I am not a chef. 3 of the 5 times I’ve attempted to cook for Lindsay, I’ve cut myself. And not just minor cuts, but cuts deep enough that I easily contemplated heading to the ER for stitches (I never did). And I once cooked for a dear friend that I made sick on multiple occasions. But I am a chef’s best friend. I love food. It’s not a passion, it’s an obsession, a meditation, a nirvana for the senses. I looked forward to the food on this trip as much as I looked forward to being on the move and site-seeing and walking. And the food has not dissapointed.
In Thailand, we gorged on heaps of Pad Thai, curries and freshly cut coconuts. Here in Laos, we savor Laap and Olam (a local salad and stew), and, well, anything that looks delicious. And good food is everywhere . . . it seems that everyone here who gets behind a stove, an outdoor grille, a hot plate, can put together ingredients with mastery. We’ve eaten at guest houses and hotel restaurants, roadside stands (yes, mother, I mean street food for my weak little stomach), and even Makphet, an incredible place in Vientien entirely run by children who would have otherwise been on the street.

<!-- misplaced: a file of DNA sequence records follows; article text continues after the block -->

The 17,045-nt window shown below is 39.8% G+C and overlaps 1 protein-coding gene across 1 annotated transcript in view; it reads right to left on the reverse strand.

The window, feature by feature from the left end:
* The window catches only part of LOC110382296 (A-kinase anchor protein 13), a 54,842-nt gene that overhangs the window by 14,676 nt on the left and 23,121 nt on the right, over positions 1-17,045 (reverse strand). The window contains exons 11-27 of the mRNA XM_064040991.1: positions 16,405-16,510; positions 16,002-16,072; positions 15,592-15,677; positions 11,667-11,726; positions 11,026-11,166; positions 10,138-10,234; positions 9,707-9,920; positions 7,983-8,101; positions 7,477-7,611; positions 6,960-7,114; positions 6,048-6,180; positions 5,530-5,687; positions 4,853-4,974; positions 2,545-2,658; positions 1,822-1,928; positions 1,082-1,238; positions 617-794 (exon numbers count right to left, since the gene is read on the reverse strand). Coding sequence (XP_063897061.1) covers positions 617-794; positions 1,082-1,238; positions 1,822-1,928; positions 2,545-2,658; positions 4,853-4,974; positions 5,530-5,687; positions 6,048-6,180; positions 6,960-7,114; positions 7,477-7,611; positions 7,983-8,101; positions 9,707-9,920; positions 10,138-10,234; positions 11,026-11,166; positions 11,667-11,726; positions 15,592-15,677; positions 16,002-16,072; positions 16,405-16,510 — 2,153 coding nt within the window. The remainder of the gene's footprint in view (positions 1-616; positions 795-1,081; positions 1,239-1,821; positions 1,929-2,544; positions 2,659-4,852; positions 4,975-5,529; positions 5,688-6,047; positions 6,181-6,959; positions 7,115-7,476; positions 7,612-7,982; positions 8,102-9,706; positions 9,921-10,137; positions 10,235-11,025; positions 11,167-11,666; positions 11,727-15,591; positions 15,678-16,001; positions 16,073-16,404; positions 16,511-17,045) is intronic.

Makphet was a culinary highlight thus far with its colorfully and creatively plated food using local ingredients (this must be the fruit and vegetable capital of the world). I gorged on a traditional salted fried fish accompanied by tamarind sauce, shredded lemon grass and cashews. While Lindsay enjoyed a savory bowl of Tum Yum curry/coconut soup next to a plate of noodles and tomato dipping sauce. All so good that we want back for an evening snack which turned into another meal.
And then the crown jewel of Laos . . . it’s night food markets. For 8000 Kip, the equivalent to about a dollar, you can get a plate full of food . . . everything described above in a buffet that puts the entire Vegas strip to shame (a poor analogy, I know, but that’s all I’ve got). I begged for “local” in an earlier blog entry, you want local Matt, find the night food market:
Exposed light bulbs hanging as lanterns, tattered umbrellas crackling in the evening breeze, the soft voice of a Laotian singer on a music video for a soundtrack, the chefs swishing sticks with plastics bags to entice you to their stand (okay, it’s to keep the flies away, but that’s not good food writing), and oh, have I mentioned the food? Piping hot cauldrons of broth and noodle soups and escargot, stacks of freshly rolled sausages, delicate cow tongues, jumping frogs ready for the grilles that whisk up the kind aroma of wood chips (and seasoned meats of all sorts) into the night sky, roasting chickens, trays filled with the freshest spring rolls known to this side of the earth, the sweet bite of mangoes and sticky rice, and piles of herbs and fruits to take home if nothing already prepared here appeals to you. The menagerie of all this freshly cooked and cooking and ready-to-be cooked food taunts my stomach right now and will forever forward. So thank goodness it’s 6 pm and the night food market down the street just opened.